A counter-missile is launched by the Iron Dome system.

A counter-missile is launched by the Iron Dome system. Photo: AFP

Ashkelon: In a sun-scorched field on the outskirts of the Israeli city of Ashkelon, out of sight of the locals busy picking ripe watermelons nearby, two state-of-the-art anti-missile defence batteries stand on high alert.

Shaped like two giant matchboxes tilted diagonally towards Gaza, the system comes to life as the wailing of a siren echoes through the nearby loudspeakers.

Explosion of rockets from Gaza and the the Iron Dome above Sderot, Israel.

Explosion of rockets from Gaza and the the Iron Dome above Sderot, Israel. Photo: Getty Images

In the time that it took to read the two sentences above, the Iron Dome system will have determined whether the rocket soaring through the sky is likely to land in an open field or crash into a building in a city. In case of the latter, a counter-missile will already have been deployed to intercept it. Such a process has been repeated many times since Monday.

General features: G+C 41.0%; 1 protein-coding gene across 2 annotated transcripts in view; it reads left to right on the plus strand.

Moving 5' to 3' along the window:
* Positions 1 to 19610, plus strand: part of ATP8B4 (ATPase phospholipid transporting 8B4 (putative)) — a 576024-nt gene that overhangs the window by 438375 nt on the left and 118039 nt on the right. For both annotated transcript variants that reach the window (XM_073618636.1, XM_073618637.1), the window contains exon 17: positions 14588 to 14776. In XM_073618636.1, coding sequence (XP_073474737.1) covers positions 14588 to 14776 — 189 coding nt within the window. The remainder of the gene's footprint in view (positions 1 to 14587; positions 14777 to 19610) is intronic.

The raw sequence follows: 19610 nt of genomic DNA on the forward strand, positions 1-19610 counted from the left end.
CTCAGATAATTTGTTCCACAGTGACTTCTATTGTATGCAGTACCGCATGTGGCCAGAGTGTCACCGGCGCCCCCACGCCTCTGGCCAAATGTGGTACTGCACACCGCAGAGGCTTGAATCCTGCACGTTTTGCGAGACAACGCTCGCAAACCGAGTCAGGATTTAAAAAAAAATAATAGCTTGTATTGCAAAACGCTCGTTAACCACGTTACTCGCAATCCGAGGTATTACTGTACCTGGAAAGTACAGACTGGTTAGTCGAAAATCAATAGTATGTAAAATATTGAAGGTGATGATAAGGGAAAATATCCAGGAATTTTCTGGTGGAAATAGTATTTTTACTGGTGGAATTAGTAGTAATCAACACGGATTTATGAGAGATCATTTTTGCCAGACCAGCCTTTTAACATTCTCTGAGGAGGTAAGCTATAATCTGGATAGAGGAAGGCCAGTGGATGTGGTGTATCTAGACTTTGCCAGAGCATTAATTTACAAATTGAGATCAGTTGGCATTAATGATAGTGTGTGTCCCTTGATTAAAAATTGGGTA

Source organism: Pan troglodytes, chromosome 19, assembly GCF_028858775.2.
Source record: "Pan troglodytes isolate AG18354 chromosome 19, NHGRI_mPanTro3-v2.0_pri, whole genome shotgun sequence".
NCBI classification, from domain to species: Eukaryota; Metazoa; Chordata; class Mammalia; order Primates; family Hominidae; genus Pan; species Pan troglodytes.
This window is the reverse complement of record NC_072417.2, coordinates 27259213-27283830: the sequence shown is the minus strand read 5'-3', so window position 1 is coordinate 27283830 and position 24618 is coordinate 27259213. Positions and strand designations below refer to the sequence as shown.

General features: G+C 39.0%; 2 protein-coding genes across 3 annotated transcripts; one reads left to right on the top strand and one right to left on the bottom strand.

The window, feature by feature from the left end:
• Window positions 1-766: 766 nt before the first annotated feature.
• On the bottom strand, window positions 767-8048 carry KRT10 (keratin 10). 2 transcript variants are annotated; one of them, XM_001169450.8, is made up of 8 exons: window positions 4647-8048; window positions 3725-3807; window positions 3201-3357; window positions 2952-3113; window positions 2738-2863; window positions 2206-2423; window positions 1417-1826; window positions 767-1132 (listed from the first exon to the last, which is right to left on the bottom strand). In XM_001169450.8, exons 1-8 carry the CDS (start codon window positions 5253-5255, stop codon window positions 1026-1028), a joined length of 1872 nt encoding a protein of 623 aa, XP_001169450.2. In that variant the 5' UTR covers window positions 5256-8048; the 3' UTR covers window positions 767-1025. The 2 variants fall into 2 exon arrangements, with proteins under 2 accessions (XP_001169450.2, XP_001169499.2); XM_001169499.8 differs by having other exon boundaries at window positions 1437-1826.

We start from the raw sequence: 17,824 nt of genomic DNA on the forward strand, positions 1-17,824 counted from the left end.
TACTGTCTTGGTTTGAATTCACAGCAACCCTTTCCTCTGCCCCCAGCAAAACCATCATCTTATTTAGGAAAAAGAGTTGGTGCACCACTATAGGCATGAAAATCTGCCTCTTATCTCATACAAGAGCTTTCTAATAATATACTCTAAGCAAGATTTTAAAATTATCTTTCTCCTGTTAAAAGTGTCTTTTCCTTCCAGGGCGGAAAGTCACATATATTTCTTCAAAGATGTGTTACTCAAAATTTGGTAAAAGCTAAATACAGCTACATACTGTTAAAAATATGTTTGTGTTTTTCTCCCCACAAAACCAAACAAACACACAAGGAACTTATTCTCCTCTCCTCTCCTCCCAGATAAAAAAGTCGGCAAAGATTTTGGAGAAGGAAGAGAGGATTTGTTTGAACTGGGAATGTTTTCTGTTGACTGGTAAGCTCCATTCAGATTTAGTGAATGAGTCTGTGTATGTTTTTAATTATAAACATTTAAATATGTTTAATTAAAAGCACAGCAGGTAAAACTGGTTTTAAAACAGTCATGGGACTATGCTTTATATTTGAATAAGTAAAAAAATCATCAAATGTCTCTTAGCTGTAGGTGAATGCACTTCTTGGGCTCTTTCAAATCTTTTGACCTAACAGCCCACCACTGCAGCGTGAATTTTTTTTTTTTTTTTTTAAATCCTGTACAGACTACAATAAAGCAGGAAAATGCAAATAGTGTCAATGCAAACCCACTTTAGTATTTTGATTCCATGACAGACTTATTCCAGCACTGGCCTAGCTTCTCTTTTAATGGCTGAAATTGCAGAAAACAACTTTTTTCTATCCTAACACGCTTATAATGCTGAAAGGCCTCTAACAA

More than 360 rockets have been launched at Israel from Gaza in this time. Of these, the Iron Dome has intercepted more than 70, including approximately 10 missiles that were fired at Tel Aviv.

The number of interceptions may seem low, but the system, designed and built by Rafael Advanced Defence Systems in 2011, is configured to only destroy the rockets poised to hit urban or strategically sensitive areas.

Each interception missile fired is priced at $US50,000 ($53,000). In the war with Gaza in November 2012, the Iron Dome blocked almost 500 rockets - a total cost of $US25 million.

There are seven Iron Dome batteries deployed around the country, and so far they have had an almost 90 per cent interception success rate. Challenges for the system are always changing, with an increased numbers of rockets coming from Gaza with increased destructive range.

The Iron Dome is also susceptible to occasional failures. In the 2012 war, an error resulted in a rocket crashing through the walls of a house in Kiryat Malachi, southern Israel, killing three people and critically injuring a child. Rafael said the system has since undergone significant upgrades and improvements.

Telegraph, London